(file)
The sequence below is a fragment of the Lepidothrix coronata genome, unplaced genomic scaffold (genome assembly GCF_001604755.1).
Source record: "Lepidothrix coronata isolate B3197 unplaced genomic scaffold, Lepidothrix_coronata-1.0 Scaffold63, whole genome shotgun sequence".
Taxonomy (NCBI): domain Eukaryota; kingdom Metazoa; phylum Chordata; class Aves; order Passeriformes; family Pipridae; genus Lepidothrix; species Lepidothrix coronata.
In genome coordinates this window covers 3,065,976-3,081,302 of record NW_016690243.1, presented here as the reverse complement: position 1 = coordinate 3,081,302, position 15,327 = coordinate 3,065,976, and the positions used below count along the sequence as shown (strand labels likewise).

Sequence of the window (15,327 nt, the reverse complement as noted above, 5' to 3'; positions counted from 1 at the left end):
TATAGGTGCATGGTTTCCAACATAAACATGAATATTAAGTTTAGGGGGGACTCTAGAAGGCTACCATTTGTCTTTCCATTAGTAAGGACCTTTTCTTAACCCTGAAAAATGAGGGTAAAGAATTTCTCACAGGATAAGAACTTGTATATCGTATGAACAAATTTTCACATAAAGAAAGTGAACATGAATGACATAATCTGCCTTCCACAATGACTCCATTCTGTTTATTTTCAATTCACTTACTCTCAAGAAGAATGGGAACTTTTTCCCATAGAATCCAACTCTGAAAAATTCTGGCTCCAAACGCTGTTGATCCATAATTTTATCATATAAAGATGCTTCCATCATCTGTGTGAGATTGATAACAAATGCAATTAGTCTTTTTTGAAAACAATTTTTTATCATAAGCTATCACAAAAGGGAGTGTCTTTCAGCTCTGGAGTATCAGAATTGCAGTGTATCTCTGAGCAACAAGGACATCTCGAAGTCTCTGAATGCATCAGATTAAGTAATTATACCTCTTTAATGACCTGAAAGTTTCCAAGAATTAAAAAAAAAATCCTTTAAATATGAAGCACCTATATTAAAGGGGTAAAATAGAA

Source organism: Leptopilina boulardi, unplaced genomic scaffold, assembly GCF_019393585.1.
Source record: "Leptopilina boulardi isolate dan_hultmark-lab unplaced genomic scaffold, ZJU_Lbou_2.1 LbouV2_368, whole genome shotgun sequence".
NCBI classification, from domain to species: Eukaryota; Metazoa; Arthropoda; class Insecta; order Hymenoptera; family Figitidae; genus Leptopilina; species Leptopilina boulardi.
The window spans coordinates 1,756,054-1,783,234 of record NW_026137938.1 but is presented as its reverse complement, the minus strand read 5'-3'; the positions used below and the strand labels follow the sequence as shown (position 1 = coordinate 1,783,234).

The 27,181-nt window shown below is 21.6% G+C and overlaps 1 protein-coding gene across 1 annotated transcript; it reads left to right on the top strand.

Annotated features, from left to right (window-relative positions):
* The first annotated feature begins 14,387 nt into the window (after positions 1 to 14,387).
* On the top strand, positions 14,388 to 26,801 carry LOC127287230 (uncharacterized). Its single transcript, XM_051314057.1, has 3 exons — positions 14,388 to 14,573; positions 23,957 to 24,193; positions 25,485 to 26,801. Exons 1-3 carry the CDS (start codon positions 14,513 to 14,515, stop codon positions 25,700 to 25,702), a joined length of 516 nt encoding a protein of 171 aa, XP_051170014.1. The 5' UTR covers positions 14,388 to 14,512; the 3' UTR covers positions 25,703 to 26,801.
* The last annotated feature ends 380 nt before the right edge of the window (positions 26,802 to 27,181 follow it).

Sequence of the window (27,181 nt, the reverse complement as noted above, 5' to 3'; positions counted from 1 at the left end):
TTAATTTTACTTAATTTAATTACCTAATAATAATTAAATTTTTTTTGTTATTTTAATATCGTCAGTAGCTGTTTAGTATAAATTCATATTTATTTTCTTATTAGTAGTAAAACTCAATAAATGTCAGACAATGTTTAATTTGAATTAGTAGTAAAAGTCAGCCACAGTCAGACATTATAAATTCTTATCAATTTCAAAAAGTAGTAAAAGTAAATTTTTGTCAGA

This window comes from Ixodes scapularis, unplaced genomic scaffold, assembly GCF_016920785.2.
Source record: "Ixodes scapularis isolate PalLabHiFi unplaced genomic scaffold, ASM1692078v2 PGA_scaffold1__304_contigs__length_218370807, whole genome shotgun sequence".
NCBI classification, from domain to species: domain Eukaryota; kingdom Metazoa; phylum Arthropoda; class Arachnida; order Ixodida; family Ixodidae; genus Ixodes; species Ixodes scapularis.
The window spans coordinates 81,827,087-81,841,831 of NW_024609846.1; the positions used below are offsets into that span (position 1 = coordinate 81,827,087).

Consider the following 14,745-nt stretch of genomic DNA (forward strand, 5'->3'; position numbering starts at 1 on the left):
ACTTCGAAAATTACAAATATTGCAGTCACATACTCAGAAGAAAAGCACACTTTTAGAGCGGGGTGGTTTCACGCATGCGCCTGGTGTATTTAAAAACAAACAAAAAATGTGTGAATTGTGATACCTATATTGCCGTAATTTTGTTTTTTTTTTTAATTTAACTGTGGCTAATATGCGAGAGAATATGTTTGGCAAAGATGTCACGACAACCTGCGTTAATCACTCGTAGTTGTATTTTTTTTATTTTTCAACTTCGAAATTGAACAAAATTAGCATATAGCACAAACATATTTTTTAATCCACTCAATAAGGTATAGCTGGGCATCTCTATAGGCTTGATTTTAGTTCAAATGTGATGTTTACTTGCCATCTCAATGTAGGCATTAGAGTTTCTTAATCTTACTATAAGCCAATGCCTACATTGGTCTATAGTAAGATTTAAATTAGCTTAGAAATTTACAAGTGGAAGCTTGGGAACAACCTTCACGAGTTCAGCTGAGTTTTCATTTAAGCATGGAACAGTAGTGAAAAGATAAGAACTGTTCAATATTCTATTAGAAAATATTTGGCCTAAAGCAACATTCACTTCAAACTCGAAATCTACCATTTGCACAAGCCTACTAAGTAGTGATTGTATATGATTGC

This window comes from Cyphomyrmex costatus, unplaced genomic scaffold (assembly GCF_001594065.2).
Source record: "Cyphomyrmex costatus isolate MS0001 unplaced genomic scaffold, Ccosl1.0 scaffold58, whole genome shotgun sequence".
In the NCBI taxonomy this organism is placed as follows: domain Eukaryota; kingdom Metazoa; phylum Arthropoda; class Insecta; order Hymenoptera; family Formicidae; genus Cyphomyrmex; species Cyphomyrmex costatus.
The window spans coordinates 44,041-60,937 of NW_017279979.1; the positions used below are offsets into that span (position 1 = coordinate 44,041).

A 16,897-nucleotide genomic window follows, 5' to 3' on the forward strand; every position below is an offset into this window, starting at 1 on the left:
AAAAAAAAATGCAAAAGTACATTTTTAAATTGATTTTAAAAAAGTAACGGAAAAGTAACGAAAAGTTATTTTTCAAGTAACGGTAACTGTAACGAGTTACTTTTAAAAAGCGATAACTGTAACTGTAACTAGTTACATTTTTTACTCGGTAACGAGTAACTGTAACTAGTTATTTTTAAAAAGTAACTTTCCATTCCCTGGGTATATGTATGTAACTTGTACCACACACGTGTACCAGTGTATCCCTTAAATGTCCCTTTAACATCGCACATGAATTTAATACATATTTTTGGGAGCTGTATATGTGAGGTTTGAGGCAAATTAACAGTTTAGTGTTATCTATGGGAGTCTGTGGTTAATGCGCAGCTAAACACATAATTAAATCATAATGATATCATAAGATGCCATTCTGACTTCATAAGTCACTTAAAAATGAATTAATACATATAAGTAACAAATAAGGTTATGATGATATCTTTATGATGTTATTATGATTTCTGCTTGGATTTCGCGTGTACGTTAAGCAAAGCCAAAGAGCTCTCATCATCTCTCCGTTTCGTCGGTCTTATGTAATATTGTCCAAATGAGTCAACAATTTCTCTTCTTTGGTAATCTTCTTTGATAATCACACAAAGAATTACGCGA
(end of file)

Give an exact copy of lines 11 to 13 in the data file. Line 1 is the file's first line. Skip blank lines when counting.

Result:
The 27,181-nt window shown below is 21.6% G+C and overlaps 1 protein-coding gene across 1 annotated transcript; it reads left to right on the top strand.

Annotated features, from left to right (window-relative positions):
* The first annotated feature begins 14,387 nt into the window (after positions 1 to 14,387).